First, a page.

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Blood Cancer J. 2014 Mar 28;4:e197. doi: 10.1038/bcj.2014.14.

5-Azacytidine treatment sensitizes tumor cells to T-cell mediated cytotoxicity and modulates NK cells in patients with myeloid malignancies.

Author information

1
Department of Hematology, Center for Cancer Immune Therapy, University Hospital Herlev, Herlev, Denmark.
2
1] Department of Hematology, Center for Cancer Immune Therapy, University Hospital Herlev, Herlev, Denmark [2] Department of Drug Design and Pharmacology, Faculty of Health and Medical Sciences, University of Copenhagen, Copenhagen, Denmark.
3
Department of Hematology, Rigshospitalet, Copenhagen, Denmark.
4
Department of Hematology, University Hospital Herlev, Herlev, Denmark.

Abstract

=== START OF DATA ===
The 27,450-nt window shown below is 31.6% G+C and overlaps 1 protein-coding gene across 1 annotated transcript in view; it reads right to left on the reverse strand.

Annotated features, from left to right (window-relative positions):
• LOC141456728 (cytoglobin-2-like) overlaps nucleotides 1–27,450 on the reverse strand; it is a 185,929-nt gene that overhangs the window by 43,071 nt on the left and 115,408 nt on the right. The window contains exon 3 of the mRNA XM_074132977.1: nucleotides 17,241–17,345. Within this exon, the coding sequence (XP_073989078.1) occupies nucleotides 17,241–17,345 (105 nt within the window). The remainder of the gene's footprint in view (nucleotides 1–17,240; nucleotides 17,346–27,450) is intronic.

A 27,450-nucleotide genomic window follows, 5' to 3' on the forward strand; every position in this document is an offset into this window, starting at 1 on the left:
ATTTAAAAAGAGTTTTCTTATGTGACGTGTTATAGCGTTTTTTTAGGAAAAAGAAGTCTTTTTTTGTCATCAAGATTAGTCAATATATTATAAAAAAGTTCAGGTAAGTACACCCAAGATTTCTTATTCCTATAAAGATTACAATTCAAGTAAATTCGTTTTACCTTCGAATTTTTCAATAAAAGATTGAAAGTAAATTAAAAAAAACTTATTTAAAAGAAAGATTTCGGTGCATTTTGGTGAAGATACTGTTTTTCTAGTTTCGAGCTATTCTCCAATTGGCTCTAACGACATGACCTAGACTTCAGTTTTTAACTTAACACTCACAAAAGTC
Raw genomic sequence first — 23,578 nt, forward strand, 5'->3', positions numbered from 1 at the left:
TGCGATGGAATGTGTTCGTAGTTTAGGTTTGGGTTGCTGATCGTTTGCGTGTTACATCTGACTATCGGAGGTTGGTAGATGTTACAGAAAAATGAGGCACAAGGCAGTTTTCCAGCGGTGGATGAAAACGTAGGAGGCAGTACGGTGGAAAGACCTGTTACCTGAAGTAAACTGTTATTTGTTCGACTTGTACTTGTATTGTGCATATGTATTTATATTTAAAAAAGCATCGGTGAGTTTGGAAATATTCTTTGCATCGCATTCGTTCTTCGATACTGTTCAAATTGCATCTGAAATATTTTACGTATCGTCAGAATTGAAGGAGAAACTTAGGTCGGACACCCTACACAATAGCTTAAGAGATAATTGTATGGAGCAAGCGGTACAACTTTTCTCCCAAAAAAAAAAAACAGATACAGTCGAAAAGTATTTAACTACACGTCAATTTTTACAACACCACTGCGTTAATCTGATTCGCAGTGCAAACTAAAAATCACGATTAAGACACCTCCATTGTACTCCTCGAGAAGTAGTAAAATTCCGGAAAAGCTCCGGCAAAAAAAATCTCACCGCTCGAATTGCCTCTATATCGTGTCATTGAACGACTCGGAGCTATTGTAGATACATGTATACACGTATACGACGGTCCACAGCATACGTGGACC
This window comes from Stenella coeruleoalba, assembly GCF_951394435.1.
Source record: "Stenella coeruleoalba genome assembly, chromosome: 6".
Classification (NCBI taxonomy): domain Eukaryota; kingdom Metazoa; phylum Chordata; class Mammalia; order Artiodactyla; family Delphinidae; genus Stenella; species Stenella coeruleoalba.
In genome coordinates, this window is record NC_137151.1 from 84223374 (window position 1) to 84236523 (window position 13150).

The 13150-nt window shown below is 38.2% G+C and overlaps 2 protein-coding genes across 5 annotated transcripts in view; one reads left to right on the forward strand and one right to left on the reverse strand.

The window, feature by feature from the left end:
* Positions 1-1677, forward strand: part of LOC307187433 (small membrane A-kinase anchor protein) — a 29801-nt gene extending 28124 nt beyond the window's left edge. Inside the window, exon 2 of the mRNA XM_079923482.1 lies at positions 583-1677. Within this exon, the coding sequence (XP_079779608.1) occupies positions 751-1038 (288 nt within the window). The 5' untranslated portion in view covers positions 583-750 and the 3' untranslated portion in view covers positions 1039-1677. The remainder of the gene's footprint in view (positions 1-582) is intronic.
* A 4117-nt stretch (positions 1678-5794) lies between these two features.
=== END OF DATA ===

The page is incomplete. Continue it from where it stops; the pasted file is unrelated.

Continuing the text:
Treatment with the demethylating agent 5-Azacytidine leads to prolonged survival for patients with myelodysplastic syndrome, and the demethylation induces upregulation of cancer-testis antigens. Cancer-testis antigens are well-known targets for immune recognition in cancer, and the immune system may have a role in this treatment regimen. We show here that 5-Azacytidine treatment leads to increased T-cell recognition of tumor cells. T-cell responses against a large panel of cancer-testis antigens were detected before treatment, and these responses were further induced upon initiation of treatment. These characteristics point to an ideal combination of 5-Azacytidine and immune therapy to preferentially boost T-cell responses against cancer-testis antigens. To initiate such combination therapy, essential knowledge is required about the general immune modulatory effect of 5-Azacytidine. We therefore examined potential treatment effects on both immune stimulatory (CD8 and CD4 T cells and Natural Killer (NK) cells) and immune inhibitory cell subsets (myeloid-derived suppressor cells and regulatory T cells). We observed a minor decrease and modulation of NK cells, but for all other populations no effects could be detected. Together, these data support a strategy for combining 5-Azacytidine treatment with immune therapy for potential clinical benefit.

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